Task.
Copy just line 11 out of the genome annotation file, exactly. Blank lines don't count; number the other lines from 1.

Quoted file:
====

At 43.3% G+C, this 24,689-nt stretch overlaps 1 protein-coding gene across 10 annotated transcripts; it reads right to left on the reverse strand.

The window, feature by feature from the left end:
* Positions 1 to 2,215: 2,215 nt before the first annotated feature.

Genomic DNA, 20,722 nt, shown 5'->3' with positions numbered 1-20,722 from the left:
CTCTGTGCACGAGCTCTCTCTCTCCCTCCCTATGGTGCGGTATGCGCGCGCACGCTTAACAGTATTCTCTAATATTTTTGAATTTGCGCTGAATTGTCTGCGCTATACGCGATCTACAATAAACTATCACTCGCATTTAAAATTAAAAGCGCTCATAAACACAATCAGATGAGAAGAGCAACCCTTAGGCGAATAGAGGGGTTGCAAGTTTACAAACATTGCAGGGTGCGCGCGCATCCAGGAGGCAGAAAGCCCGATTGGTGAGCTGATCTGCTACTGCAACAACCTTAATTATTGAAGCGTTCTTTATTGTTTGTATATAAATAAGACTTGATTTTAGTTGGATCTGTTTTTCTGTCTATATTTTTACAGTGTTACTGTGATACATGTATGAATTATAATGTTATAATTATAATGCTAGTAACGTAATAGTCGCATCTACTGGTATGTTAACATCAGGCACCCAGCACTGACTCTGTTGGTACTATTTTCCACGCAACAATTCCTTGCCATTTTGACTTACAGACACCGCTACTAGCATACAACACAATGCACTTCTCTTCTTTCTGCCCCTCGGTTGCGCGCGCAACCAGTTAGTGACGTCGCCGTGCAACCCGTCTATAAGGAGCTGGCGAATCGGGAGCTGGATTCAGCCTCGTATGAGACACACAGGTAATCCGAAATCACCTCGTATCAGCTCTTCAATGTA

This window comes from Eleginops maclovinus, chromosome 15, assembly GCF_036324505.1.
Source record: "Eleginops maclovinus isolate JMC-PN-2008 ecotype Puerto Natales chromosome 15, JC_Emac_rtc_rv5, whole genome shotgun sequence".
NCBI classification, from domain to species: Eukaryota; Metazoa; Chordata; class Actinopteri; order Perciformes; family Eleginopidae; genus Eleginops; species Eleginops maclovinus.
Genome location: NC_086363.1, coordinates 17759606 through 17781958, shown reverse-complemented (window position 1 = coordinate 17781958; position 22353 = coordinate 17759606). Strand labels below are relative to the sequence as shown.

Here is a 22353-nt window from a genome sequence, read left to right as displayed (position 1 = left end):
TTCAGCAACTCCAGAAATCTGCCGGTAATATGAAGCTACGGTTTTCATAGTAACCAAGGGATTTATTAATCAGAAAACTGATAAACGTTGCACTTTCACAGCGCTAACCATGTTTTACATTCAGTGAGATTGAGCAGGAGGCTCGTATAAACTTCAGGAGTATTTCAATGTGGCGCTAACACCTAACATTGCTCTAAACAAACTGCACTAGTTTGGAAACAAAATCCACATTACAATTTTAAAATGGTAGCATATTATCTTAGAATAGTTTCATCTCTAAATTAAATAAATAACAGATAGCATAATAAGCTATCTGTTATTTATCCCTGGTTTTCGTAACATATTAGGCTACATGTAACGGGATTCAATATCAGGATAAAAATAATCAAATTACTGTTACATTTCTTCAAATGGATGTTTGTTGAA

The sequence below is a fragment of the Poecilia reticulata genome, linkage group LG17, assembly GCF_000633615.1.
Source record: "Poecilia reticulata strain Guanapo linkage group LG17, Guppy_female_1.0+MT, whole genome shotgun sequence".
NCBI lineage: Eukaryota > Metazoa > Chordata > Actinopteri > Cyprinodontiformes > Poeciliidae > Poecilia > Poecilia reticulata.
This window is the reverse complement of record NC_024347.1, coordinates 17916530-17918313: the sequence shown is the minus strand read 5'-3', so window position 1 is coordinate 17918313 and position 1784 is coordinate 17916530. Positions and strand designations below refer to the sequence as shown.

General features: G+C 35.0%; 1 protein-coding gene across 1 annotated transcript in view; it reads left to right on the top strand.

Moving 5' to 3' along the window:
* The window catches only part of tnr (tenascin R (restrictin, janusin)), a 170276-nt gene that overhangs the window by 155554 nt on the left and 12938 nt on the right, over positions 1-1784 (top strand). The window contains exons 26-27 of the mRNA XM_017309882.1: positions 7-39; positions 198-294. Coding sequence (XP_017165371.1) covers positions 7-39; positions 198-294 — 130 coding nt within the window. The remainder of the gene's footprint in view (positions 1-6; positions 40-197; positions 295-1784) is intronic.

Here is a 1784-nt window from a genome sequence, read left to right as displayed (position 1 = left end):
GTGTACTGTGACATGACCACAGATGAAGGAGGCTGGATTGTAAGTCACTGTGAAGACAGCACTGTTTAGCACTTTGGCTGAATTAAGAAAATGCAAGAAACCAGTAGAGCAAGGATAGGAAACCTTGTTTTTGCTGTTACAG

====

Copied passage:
TTCAGCAACTCCAGAAATCTGCCGGTAATATGAAGCTACGGTTTTCATAGTAACCAAGGGATTTATTAATCAGAAAACTGATAAACGTTGCACTTTCACAGCGCTAACCATGTTTTACATTCAGTGAGATTGAGCAGGAGGCTCGTATAAACTTCAGGAGTATTTCAATGTGGCGCTAACACCTAACATTGCTCTAAACAAACTGCACTAGTTTGGAAACAAAATCCACATTACAATTTTAAAATGGTAGCATATTATCTTAGAATAGTTTCATCTCTAAATTAAATAAATAACAGATAGCATAATAAGCTATCTGTTATTTATCCCTGGTTTTCGTAACATATTAGGCTACATGTAACGGGATTCAATATCAGGATAAAAATAATCAAATTACTGTTACATTTCTTCAAATGGATGTTTGTTGAA